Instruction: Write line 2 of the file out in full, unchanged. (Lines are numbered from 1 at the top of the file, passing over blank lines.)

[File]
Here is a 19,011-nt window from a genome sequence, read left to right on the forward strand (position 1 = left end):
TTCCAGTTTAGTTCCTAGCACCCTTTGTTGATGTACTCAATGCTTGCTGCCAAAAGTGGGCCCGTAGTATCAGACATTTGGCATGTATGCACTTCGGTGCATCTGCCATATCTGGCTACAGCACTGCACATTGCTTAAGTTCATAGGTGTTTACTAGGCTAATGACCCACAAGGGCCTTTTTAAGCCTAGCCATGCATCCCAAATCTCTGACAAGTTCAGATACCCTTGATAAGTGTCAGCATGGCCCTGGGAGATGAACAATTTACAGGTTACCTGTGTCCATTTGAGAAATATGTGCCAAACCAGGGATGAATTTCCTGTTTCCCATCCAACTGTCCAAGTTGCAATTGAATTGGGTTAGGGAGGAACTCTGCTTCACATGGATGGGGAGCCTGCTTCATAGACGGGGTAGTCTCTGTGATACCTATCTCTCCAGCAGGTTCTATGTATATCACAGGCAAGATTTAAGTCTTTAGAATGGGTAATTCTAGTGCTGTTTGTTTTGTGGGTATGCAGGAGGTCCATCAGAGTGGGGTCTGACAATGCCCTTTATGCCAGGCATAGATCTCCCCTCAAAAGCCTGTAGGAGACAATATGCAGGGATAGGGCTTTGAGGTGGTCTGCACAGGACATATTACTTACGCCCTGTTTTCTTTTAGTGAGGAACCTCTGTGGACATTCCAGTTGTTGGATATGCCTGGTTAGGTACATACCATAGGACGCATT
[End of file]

TTCCAGTTTAGTTCCTAGCACCCTTTGTTGATGTACTCAATGCTTGCTGCCAAAAGTGGGCCCGTAGTATCAGACATTTGGCATGTATGCACTTCGGTGCATCTGCCATATCTGGCTACAGCACTGCACATTGCTTAAGTTCATAGGTGTTTACTAGGCTAATGACCCACAAGGGCCTTTTTAAGCCTAGCCATGCATCCCAAATCTCTGACAAGTTCAGATACCCTTGATAAGTGTCAGCATGGCCCTGGGAGATGAACAATTTACAGGTTACCTGTGTCCATTTGAGAAATATGTGCCAAACCAGGGATGAATTTCCTGTTTCCCATCCAACTGTCCAAGTTGCAATTGAATTGGGTTAGGGAGGAACTCTGCTTCACATGGATGGGGAGCCTGCTTCATAGACGGGGTAGTCTCTGTGATACCTATCTCTCCAGCAGGTTCTATGTATATCACAGGCAAGATTTAAGTCTTTAGAATGGGTAATTCTAGTGCTGTTTGTTTTGTGGGTATGCAGGAGGTCCATCAGAGTGGGGTCTGACAATGCCCTTTATGCCAGGCATAGATCTCCCCTCAAAAGCCTGTAGGAGACAATATGCAGGGATAGGGCTTTGAGGTGGTCTGCACAGGACATATTACTTACGCCCTGTTTTCTTTTAGTGAGGAACCTCTGTGGACATTCCAGTTGTTGGATATGCCTGGTTAGGTACATACCATAGGACGCATT